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J Trauma. 2007 Oct;63(4):836-40.

Head, face, and neck injuries during Operation Iraqi Freedom II: results from the US Navy-Marine Corps Combat Trauma Registry.

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  • 1Health Research and Applied Technologies Division, Science Applications International Corporation, San Diego, California, USA.



Head, face, and neck injuries (HFNIs) are an important source of combat mortality and morbidity. The objective of this study was to document the characteristics and causes of HFNIs during Operation Iraqi Freedom II.


A retrospective review of HFNIs sustained by US military casualties between March 1, 2004 and September 30, 2004 was performed. Data were collected from the Navy-Marine Corps Combat Trauma Registry.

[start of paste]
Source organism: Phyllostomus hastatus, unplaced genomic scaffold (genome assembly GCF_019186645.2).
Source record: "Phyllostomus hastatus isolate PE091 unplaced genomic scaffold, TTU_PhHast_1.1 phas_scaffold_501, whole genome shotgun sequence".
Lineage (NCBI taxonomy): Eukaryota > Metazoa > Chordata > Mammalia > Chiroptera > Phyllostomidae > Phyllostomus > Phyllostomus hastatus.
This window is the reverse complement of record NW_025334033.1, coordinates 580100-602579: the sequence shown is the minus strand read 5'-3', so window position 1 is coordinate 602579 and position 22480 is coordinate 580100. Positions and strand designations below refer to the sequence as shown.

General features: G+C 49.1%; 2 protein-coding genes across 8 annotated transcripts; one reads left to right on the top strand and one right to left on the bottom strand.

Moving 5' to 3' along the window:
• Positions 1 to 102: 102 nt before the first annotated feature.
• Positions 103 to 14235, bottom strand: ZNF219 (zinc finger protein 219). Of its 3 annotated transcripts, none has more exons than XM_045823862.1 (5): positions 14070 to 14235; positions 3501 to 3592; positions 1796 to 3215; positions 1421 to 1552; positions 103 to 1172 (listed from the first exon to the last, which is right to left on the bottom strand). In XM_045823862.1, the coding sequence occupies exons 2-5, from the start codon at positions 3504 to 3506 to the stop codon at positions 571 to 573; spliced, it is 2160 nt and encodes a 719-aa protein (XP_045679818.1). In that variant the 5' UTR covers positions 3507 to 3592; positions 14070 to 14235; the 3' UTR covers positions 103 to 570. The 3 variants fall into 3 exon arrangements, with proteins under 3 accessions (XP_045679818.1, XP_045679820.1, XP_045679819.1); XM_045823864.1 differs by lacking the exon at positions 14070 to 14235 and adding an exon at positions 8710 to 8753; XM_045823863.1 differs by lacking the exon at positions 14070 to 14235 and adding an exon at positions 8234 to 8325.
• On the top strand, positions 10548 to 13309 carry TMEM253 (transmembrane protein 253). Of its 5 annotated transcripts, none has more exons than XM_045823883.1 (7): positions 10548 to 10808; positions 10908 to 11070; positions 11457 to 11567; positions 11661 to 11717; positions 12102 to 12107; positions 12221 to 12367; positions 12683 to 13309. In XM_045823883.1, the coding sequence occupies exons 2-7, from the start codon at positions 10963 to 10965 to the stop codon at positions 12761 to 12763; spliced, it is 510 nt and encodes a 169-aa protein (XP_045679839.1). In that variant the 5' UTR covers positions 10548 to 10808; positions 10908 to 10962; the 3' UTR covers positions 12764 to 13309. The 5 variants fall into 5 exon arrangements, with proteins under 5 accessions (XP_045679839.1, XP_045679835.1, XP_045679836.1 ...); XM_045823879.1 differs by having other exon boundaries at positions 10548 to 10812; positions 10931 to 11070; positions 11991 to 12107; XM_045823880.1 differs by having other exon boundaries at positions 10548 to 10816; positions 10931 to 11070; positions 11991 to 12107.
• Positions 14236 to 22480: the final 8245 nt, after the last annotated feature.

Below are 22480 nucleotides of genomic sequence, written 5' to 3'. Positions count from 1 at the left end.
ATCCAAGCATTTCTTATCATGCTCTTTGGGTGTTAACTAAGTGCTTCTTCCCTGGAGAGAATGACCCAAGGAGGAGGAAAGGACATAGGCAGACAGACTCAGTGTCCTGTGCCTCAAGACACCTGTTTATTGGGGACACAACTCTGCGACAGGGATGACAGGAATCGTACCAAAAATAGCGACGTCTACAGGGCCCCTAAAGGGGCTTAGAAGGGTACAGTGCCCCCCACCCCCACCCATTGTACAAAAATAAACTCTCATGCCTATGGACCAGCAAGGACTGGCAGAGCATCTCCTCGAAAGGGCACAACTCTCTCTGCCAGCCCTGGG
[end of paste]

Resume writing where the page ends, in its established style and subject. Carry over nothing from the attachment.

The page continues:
During the study period, 39% of all injury casualties in the registry had HFNIs. Of the 445 HFNI patients, one-third presented with multiple wounds to the head, face, and neck. Four percent of battle HFNI patients died from wounds, and nearly 40% of the surviving wounded were evacuated for treatment. Improvised explosive devices (IEDs) were the most frequent cause of battle HFNIs. Nonbattle HFNIs were most often the result of motor vehicle crashes. The majority (65%) of all HFNIs were to the face. Head injuries, overall, were more severe than face or neck wounds according to the Abbreviated Injury Scale.


The proportion of combat-related HFNIs is increasing and is primarily caused by IEDs. Improved protection for the vulnerable facial region is needed. Continued research on the changing nature of warfare and distribution of HFNIs is necessary to enhance the planning and delivery of combat casualty medical care.

[PubMed - indexed for MEDLINE]
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